Source: Educational Action Research, Vol. 18, No. 2, (June 2010), p. 167–182.
(Reviewed by the Portal Team)
While teacher identity has been conceptualized in different ways, research in teacher education has shown that the development of self-understanding about being a teacher is critical to learning how to teach and can be shaped in multiple ways.
Etienne Wenger argues that the formation of communities of practice is influenced strongly by the negotiation of identity and thus, to understand learning in relation to identity formation and communities of practice, three modes of belonging should be considered.
Using data from a three-year action research project, the author examines how action research may be used to promote and support teacher identity construction and reconstruction.
More specifically, this paper addresses the following questions:
How are modes of belonging (engagement, alignment, and imagination) enacted in teacher-centred action research communities of practice?, and
How can an ecological perspective provide insight into how teachers’ identities are formed and reformed in the context of teacher-centred action research communities of practice?
This study occurred over a three-year period from 2004 to 2007 and involved 50 teachers from three different school districts.
Teachers became part of an ongoing action research community referred to as Science Across the Curriculum. K–12 teachers participated in the community for varying periods of time ranging from one to two consecutive years.
All teachers were part of the larger action research community, which met on a regular basis from September to June each year.
During these whole group meetings, teachers were focused on understanding the nature of action research, planning inquiry projects, sharing insights and developing understandings during planning and implementation of their action research projects, and engaging in individual and group reflection.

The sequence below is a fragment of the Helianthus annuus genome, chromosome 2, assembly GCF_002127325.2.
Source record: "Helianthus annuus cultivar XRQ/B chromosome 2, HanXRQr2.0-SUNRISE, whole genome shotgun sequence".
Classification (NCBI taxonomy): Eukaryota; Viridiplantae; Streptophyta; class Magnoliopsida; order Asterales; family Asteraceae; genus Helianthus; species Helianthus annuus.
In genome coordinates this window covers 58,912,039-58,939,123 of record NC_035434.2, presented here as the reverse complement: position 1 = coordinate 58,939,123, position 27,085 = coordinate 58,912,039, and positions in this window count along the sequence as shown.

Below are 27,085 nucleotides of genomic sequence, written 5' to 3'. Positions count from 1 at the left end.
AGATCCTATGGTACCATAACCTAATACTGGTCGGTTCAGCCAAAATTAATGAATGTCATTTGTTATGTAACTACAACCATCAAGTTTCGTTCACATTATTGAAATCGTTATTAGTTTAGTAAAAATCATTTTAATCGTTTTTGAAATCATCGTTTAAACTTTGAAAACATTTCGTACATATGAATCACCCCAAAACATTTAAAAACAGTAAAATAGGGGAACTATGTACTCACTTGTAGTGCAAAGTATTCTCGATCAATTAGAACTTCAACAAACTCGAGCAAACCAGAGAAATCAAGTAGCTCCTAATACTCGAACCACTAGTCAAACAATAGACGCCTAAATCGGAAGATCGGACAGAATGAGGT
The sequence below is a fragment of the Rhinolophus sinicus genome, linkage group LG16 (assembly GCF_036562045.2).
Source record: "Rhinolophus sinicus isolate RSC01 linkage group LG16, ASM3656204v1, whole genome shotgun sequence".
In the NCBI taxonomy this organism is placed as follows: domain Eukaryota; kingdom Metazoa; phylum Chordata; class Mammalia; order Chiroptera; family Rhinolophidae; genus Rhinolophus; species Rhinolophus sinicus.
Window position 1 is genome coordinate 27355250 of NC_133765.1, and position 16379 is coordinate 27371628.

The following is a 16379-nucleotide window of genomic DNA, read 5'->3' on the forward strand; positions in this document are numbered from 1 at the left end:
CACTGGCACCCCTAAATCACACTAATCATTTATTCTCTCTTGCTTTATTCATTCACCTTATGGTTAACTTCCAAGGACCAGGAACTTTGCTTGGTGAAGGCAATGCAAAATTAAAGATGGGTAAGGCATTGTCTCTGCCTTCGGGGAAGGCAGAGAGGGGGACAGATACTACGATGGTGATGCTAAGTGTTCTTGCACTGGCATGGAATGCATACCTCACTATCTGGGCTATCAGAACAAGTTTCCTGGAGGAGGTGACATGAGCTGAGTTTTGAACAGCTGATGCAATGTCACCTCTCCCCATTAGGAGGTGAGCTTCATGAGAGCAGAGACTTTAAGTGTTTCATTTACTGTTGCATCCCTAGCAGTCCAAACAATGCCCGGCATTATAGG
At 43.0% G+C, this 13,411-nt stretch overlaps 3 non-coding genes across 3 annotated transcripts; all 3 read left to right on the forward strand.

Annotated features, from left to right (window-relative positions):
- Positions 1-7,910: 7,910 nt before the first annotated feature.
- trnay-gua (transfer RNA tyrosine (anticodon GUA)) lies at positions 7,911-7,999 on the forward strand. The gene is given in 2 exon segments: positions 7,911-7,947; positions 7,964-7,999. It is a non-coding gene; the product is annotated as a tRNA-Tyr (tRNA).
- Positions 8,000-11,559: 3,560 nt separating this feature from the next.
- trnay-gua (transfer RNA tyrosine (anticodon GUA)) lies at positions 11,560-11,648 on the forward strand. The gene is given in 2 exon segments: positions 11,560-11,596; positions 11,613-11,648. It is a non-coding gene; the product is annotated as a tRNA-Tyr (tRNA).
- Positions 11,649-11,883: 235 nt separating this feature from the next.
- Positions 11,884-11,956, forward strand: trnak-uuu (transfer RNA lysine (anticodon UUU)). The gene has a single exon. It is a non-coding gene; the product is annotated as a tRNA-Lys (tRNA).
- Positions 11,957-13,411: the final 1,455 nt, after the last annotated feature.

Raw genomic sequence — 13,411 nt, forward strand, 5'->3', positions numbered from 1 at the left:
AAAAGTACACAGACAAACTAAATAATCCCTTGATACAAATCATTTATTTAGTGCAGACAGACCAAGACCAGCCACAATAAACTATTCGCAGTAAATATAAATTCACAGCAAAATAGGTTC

The researcher, two school district programme specialists, and graduate research assistants provided support and guidance as teachers conceptualized and implemented their action research plans.
In this project, teachers determined the focus of the research and most aspects of the research were conceptualized by the teachers within collaborative, supportive communities of practice. All participants were ‘new’ teacher researchers and, for the most part, their previous experiences with teacher development entailed the completion of university courses and workshops. Thus, teachers assumed a different role in this by having ownership and control of how they engaged in action research. They became learners who could build on their current knowledge and insights while interrogating the knowledge of others.
Moreover, teachers were supported and encouraged to share their new insights and understandings both locally and publicly, a new role for many of the teachers. While teachers improved their own practice and their understanding of that practice, they shared the outcomes of their action research projects with their staff, at local and national conferences.
Equally important in forging new identities was alignment – teachers recognizing how their inquiry could be enhanced or limited by a complex array of factors. Teachers aligned their practices with specified curriculum frameworks and examined how their work would fit with broader, school-based and district-wide initiatives.
The author would highly recommend that schools and school districts and those who support teacher development adopt policies and professional development practices that are inclusive of teacher-directed action research. Secondly, in cultivating action research communities of practice, careful attention should focus on ensuring modes of belonging are supported in a balanced manner. Thirdly, explicitly adopting an ecological perspective (researchers, teacher educators, and teachers) can be the impetus to developing greater insight into the nature of teacher identity.
Wenger, E. 1998. Communities of practice: Learning, meaning, and identity.
New York: Cambridge University Press.